Your Daughter Needs a Hero, Helping Her Through Insecurity and Body Image is a journey into the mind of teenage girls from the perspective of the author’s own teen journey through insecurity. Personal stories coupled with years of working with teen girls in ministry Your Daughter Needs a Hero talks about what makes them tick. What tempts them? What tugs on their heart strings? More importantly, what can parents do to make a difference in their lives? It is no easy feat, but parents can start by tackling some of their own demoralizing behaviors. Diets, pornography, and sex soaked media have infiltrated the lives of the parents and most of the time they do not even realize the impact it has on their daughters.Teen girls watch, learn, and emulate the behaviors they see in their home. What legacy do parents want them inheriting? One of addiction, lack of self-control, and low body image? Or one of victory, hope, and peace with the body God hand picked them to have and the personality God specifically chose for them. Our daughters need rescuing and our parents need educating. Many times they simply do not know or understand the beast they are up against. Your Daughter Needs a Hero is an opportunity for parents to dig their heels in deep and learn how to help their daughter wade through the mucky waters of an insecure youth.
Your Daughter Needs a Hero is now available for purchase here at http://www.tatepublishing.com/bookstore/book.php?w=9781613467947
I’ll never forget the very first time I looked in the mirror and thought I was fat. I was nine years old and spending my Saturday afternoon like I always did, locked in my room with a Teen Bop magazine.
The afternoon festivities went something like this. First, I went to extreme lengths to make sure neither my parents nor my younger brother entered into my room without first alerting me. Second, I needed a soundtrack, which usually included Wilson Philips or New Kids on the Block. Thirdly, and most importantly, was the full-length mirror.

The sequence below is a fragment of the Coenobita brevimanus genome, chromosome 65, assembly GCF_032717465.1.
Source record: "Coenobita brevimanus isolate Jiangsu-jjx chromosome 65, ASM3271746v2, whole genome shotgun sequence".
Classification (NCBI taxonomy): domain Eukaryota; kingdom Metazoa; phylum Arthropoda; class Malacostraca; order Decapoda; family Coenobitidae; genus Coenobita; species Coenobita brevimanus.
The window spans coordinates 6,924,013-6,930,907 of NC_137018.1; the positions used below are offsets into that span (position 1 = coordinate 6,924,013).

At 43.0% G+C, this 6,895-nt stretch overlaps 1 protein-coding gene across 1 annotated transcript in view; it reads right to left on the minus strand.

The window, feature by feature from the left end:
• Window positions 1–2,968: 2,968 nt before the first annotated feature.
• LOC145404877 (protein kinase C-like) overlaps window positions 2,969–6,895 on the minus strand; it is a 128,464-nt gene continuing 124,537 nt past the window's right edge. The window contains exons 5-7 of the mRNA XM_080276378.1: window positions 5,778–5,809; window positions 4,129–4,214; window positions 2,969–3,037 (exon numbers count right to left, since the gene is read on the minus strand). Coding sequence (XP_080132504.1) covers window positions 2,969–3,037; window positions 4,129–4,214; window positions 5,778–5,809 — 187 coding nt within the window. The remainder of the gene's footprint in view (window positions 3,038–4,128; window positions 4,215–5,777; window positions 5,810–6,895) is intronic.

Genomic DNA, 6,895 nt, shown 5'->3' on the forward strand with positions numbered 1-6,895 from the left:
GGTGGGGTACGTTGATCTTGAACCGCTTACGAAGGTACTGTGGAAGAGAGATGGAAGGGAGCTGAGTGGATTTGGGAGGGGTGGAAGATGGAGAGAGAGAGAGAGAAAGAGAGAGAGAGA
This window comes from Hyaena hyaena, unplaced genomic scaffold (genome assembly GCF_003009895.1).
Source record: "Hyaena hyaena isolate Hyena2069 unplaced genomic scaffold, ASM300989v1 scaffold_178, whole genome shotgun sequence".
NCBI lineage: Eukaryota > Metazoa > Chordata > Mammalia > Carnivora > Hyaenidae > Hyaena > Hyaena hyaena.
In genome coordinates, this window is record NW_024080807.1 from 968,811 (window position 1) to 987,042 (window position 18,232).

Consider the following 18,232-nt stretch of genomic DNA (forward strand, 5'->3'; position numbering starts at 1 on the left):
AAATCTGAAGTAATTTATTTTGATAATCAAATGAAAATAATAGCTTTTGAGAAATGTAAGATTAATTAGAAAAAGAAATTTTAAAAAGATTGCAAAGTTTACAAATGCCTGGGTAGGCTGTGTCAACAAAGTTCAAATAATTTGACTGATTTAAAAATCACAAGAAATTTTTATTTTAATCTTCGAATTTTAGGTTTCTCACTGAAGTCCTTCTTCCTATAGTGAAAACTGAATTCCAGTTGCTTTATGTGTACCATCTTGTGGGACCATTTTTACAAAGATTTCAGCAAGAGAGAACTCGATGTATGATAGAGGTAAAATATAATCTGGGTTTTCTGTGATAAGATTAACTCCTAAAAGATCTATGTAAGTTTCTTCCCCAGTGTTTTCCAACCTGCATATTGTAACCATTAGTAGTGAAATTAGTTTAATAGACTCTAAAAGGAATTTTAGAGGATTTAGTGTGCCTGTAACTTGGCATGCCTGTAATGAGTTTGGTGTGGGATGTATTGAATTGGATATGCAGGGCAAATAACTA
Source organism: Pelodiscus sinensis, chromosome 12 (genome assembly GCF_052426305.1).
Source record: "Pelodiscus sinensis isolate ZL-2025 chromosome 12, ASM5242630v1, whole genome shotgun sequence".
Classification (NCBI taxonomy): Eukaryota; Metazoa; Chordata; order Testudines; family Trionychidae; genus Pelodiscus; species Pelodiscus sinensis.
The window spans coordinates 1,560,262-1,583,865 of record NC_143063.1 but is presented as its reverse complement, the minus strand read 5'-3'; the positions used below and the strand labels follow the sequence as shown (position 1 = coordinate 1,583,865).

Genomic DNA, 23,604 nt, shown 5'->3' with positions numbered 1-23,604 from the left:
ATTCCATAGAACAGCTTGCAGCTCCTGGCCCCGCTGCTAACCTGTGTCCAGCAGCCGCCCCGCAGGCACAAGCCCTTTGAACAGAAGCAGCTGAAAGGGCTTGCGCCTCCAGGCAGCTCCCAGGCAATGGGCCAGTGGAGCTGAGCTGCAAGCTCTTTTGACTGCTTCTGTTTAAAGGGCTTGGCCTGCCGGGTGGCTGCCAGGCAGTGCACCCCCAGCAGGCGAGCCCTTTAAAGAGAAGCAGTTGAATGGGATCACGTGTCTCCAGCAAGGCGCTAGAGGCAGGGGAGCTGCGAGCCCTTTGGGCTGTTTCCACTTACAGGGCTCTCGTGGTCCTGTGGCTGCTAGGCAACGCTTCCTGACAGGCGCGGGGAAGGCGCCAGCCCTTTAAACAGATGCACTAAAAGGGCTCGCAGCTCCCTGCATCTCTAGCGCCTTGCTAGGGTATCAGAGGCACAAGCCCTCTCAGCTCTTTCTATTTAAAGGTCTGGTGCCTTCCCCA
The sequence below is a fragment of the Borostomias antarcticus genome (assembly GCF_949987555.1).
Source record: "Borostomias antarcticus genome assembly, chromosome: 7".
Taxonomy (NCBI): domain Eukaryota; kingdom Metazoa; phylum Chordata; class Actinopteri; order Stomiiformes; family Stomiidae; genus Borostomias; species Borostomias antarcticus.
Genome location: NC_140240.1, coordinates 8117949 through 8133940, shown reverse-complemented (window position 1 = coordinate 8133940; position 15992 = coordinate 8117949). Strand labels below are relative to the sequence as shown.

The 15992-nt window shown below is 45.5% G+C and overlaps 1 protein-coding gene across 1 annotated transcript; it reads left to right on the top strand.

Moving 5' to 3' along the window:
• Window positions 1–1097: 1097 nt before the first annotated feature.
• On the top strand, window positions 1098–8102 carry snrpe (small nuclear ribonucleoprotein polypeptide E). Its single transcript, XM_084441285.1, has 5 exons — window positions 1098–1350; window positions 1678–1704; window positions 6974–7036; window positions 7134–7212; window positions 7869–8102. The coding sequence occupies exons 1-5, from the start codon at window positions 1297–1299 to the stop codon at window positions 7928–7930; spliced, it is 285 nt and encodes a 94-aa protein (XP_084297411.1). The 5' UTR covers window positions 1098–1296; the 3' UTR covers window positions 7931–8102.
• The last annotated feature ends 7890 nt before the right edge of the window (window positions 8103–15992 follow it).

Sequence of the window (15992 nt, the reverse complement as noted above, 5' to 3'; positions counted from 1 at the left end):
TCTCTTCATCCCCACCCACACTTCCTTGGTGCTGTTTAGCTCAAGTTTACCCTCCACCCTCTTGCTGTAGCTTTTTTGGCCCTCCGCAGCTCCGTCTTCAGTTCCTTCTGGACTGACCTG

That full-length mirror entertained me for hours. I would pose, dance, sing, model, dress up, imitate my parents, and put on makeup all in front of that one long, full-length reflection. But this Saturday, this specific Saturday, would forever change the way I looked in that mirror.
So, first on the agenda for that afternoon was reading my Teen Bop magazine, and truth be told, the pictures were the only thing that really mattered. I would go through the pages, find a picture of a girl I thought was cool, and then pose like her in the mirror. At this particular moment in time, a picture of Tiffany Amber Thiessen stood out to me. She was propped up against a locker with one leg up and her hands on her hips. Now was my turn, so I propped up against my dresser carefully in order to copy her perfectly. I put one leg up and hands on my hips. I remember feelings of dread and sadness came over me as I looked in the same full-length mirror that had previously brought me innocent views of myself. My next thoughts were thoughts that, to this day, are imbedded permanently in my mind: I don’t look like her. I am not as skinny as she is. And that was it. From then on, was ruined. The realization hit me like a ton of bricks: I don’t look like the girls in the magazines. I realize that from the outside looking in, this story doesn’t sound like a very big deal. A cute little girl realizes she doesn’t look like the girl in the magazine. So what? Well, to me and to so many young girls, it is a very big deal. After that instance, I began to grow up believing I was too fat for words (which I wasn’t) and that my worth a woman lied solely in the way I looked in a skirt. I lost all of my years as an adolescent going to great lengths to try to get to a place where I was comfortable in my own body, a place where I loved the way I looked. The sad part I was on a journey to a place that could never bring true fulfillment to a young woman simply because it is a place that does not exist. This place is a place that the media convinces us exists, place of physical perfection. Us girls, we tell ourselves that if we work hard enough and hate our bodies enough, then someday we will find that euphoric place. Sixteen painful years later, I can say with confidence that it is a lie that I don’t want another single young girl to buy into.